- German Wholesale Price Index m/m: 1.0% vs. 0.5% previous
- U.K. CPI y/y inline with 0.0% forecast/previous; m/m at 0.2% vs. 0.2% forecast, 0.3% previous
- U.K. Input Prices m/m: 0.3% vs. -0.4% forecast, 0.1% previous
- U.K. ONS House Prices: 7.2% vs. 8.4% previous
- European Industrial Production m/m: 1.1% vs. 0.4% forecast, -0.3% previous; y/y at 1.6% vs. 0.8% forecast, 0.4% previous
The morning London session saw more action than Bieber gettin’ the boot at Coachella, thanks to a heavy forex calendar and commentary out of Japan.
First, we’ve got the Japanese yen quickly giving back earlier session gains that were sparked by comments from the Japanese Prime Minister’s economic advisor, Koichi Hamada. Earlier he said that yen at 105.00 was appropriate given purchasing power parity, which forex traders quickly took that as a signal to buy more yen. Now that his comments have been processed in the minds of currency traders with the understanding it doesn’t necessarily mean that’s where Japanese officials wanna see it go, the market was quick to turn after later said in an interview that USD/JPY at 120 is “acceptable.”
After falling to session lows around 119.55, USD/JPY quickly climbed higher to 120.10 on the Hamada’s clarification comments, and now trading around 119.85 (down 21 pips or -0.18% on the session).
UK inflation was the main event from the European region, with the annualized read staying at 0.0% as expected and inline with the previous read; the monthly read increased by 0.2% but lower than the 0.3% rise in February. Weak inflation readings are obviously a disappointment to Sterling bulls as this weakens the argument for a rate hike by the BOE. The British pound fell broadly on the news, but has since bounced to keep the bulls not too deep in the red:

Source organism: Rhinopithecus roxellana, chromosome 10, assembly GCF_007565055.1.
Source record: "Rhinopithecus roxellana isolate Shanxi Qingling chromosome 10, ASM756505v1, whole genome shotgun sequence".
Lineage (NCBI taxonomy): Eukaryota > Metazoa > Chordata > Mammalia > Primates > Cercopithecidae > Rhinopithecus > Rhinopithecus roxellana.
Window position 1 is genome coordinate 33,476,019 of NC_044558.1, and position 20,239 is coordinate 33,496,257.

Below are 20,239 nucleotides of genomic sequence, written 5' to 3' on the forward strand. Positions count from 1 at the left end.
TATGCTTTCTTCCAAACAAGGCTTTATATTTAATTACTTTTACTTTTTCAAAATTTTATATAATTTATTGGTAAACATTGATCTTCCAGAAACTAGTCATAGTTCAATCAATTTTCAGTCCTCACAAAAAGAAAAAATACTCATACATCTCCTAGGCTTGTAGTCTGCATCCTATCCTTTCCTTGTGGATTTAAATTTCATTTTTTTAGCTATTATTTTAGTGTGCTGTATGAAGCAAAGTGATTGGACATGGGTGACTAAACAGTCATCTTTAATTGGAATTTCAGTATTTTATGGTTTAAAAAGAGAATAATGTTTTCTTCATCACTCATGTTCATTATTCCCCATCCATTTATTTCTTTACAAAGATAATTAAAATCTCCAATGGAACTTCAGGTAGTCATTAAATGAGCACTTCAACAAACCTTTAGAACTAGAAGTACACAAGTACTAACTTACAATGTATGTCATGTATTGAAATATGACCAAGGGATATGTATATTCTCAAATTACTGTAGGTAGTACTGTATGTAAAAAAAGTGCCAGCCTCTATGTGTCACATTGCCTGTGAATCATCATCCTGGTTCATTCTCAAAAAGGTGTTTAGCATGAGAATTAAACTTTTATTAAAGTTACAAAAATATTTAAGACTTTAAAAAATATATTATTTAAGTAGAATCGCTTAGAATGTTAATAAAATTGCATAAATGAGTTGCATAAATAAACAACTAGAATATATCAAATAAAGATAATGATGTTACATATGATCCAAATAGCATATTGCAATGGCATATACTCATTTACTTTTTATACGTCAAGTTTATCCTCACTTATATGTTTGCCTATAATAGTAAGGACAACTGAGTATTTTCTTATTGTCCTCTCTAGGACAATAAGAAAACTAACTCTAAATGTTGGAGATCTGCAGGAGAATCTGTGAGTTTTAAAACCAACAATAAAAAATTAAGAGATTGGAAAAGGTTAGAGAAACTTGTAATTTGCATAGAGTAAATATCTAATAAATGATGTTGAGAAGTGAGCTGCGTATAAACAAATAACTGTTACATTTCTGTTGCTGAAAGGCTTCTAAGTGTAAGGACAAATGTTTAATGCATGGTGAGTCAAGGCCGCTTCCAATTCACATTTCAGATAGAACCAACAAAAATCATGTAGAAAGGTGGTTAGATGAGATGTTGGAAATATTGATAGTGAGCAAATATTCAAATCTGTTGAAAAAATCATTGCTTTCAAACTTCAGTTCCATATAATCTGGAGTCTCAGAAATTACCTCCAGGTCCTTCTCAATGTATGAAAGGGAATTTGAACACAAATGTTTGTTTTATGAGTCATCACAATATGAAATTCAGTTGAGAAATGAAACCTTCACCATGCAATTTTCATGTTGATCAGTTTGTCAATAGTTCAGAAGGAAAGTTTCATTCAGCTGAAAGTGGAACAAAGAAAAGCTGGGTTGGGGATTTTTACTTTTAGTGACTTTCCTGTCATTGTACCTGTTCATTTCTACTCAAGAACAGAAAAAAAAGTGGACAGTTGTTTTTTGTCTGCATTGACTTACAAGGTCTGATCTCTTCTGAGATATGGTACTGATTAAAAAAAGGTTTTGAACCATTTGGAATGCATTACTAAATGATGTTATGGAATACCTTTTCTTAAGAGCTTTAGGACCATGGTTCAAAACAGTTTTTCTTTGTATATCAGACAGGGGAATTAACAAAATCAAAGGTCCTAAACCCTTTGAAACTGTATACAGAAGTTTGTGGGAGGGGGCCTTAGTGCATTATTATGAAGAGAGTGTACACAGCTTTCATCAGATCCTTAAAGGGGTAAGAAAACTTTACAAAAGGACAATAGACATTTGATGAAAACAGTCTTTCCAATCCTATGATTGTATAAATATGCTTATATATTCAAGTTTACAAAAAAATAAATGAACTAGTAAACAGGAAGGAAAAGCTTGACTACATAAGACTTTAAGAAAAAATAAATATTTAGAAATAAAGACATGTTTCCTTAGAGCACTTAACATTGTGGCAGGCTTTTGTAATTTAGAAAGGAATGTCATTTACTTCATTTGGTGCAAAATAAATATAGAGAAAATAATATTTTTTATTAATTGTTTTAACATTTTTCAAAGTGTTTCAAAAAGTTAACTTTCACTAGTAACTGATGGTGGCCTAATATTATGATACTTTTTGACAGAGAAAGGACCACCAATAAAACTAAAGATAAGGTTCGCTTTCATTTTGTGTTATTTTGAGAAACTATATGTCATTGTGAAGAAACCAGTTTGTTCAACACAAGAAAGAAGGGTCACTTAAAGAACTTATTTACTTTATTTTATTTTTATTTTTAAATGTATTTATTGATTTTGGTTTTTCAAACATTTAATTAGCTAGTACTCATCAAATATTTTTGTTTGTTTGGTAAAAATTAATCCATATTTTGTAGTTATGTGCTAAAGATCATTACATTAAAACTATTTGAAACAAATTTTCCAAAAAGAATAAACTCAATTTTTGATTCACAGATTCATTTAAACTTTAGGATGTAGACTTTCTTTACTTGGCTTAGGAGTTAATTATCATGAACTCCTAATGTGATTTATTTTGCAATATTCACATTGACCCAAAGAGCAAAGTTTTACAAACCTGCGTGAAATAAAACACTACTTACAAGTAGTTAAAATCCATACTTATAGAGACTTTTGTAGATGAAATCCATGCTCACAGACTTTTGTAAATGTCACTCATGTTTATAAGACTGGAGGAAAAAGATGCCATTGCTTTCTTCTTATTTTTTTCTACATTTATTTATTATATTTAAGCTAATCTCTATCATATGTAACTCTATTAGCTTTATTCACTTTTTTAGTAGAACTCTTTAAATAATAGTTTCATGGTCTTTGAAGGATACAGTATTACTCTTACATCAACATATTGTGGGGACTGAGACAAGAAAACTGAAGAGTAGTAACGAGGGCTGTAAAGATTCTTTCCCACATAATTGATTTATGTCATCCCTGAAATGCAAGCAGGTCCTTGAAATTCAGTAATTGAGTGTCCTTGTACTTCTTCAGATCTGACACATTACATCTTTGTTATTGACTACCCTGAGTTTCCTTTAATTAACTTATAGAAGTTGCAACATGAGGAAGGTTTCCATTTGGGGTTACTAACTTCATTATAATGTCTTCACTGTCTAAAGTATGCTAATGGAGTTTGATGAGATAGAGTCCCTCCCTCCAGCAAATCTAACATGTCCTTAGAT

GBP/USD is down 15 pips (-0.11%) to 1.4655, GBP/JPY is down 49 pips (-0.26%) to 175.75, and GBP/CHF is down only 7 pips (-0.06%) to 1.4337
And the euro saw demand right from the start of the London session, likely on the positive German wholesale price index news (first positive read since October), and saw one last push higher thanks to the European industrial production data at 10:00 am GMT. The shared currency has pulled back since, but remains mostly higher on the session against most of the majors:
EUR/USD is up 6 pips (+0.07%) to 1.0571, EUR/GBP is up 21 pips (+0.30%) to .7218, and EUR/JPY has not yet recovered from the Japanese yen rally, still down 12 pips (-0.09%) to 126.76 on the session.
The forex calendar for the Tuesday afternoon London/morning U.S. session is likely to keep the fast and furious action going with top tier economic data coming from the U.S.
At 1:30 pm, we’ll get the heavy hitting data points in the form of U.S. producer price index (0.2% forecast vs. -0.5% previous) and retail sales data (headline 1.1% forecast vs. -0.6% previous). Both are top tier events as producer prices are a component of broad inflation measurement and retail sales is directly related to consumer spending (the largest component of U.S. GDP measurements). The does tend to move on these data points, but unless we see’em saying the same thing about the U.S. economy, the U.S. dollar could be in for a bumpy ride.
At 3:00 pm GMT, we’ll head into the end of the London trading session with another potential catalyst from the U.S, the monthly business inventories data. A lower number is considered a positive for the Greenback because if inventories are low, then it’s assumed that U.S. companies will have to start spending again to get their inventories back up. This is a mid-tier event with a trend of improving data, so unless we see a surprise rise in inventories, it’s likely the volatility won’t be long lasting. Stay frosty!
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